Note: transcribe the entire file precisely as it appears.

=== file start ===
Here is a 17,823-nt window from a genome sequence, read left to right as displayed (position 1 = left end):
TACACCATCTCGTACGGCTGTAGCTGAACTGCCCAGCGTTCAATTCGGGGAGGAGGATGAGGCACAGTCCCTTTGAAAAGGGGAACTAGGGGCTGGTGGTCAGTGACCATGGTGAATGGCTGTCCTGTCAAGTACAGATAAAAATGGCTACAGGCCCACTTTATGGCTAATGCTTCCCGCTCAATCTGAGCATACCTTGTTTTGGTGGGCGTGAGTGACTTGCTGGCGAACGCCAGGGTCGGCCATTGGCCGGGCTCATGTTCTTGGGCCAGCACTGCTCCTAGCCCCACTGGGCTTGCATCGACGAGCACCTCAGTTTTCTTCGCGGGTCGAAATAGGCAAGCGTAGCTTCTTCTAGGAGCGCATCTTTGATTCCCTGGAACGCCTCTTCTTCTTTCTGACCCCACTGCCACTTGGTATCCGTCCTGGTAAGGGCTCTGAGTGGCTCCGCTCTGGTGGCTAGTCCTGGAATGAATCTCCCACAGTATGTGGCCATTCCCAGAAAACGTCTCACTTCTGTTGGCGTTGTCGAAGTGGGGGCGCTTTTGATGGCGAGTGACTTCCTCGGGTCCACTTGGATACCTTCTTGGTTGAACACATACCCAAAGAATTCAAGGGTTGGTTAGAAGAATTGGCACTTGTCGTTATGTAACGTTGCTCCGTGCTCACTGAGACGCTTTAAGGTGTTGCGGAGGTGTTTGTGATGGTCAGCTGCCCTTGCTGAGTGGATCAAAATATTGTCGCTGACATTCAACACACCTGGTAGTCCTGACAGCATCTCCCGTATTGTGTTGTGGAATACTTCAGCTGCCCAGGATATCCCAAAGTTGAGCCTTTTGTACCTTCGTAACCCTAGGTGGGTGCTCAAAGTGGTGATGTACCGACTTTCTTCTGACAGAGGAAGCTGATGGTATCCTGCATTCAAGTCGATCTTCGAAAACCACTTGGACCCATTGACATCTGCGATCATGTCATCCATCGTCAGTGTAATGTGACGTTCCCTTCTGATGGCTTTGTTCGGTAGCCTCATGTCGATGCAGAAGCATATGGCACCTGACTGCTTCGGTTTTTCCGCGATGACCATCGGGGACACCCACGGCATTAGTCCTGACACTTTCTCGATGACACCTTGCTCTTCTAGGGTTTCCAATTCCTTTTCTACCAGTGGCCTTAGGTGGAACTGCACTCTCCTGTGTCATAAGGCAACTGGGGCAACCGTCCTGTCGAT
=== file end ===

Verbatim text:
Here is a 17,823-nt window from a genome sequence, read left to right as displayed (position 1 = left end):
TACACCATCTCGTACGGCTGTAGCTGAACTGCCCAGCGTTCAATTCGGGGAGGAGGATGAGGCACAGTCCCTTTGAAAAGGGGAACTAGGGGCTGGTGGTCAGTGACCATGGTGAATGGCTGTCCTGTCAAGTACAGATAAAAATGGCTACAGGCCCACTTTATGGCTAATGCTTCCCGCTCAATCTGAGCATACCTTGTTTTGGTGGGCGTGAGTGACTTGCTGGCGAACGCCAGGGTCGGCCATTGGCCGGGCTCATGTTCTTGGGCCAGCACTGCTCCTAGCCCCACTGGGCTTGCATCGACGAGCACCTCAGTTTTCTTCGCGGGTCGAAATAGGCAAGCGTAGCTTCTTCTAGGAGCGCATCTTTGATTCCCTGGAACGCCTCTTCTTCTTTCTGACCCCACTGCCACTTGGTATCCGTCCTGGTAAGGGCTCTGAGTGGCTCCGCTCTGGTGGCTAGTCCTGGAATGAATCTCCCACAGTATGTGGCCATTCCCAGAAAACGTCTCACTTCTGTTGGCGTTGTCGAAGTGGGGGCGCTTTTGATGGCGAGTGACTTCCTCGGGTCCACTTGGATACCTTCTTGGTTGAACACATACCCAAAGAATTCAAGGGTTGGTTAGAAGAATTGGCACTTGTCGTTATGTAACGTTGCTCCGTGCTCACTGAGACGCTTTAAGGTGTTGCGGAGGTGTTTGTGATGGTCAGCTGCCCTTGCTGAGTGGATCAAAATATTGTCGCTGACATTCAACACACCTGGTAGTCCTGACAGCATCTCCCGTATTGTGTTGTGGAATACTTCAGCTGCCCAGGATATCCCAAAGTTGAGCCTTTTGTACCTTCGTAACCCTAGGTGGGTGCTCAAAGTGGTGATGTACCGACTTTCTTCTGACAGAGGAAGCTGATGGTATCCTGCATTCAAGTCGATCTTCGAAAACCACTTGGACCCATTGACATCTGCGATCATGTCATCCATCGTCAGTGTAATGTGACGTTCCCTTCTGATGGCTTTGTTCGGTAGCCTCATGTCGATGCAGAAGCATATGGCACCTGACTGCTTCGGTTTTTCCGCGATGACCATCGGGGACACCCACGGCATTAGTCCTGACACTTTCTCGATGACACCTTGCTCTTCTAGGGTTTCCAATTCCTTTTCTACCAGTGGCCTTAGGTGGAACTGCACTCTCCTGTGTCATAAGGCAACTGGGGCAACCGTCCTGTCGAT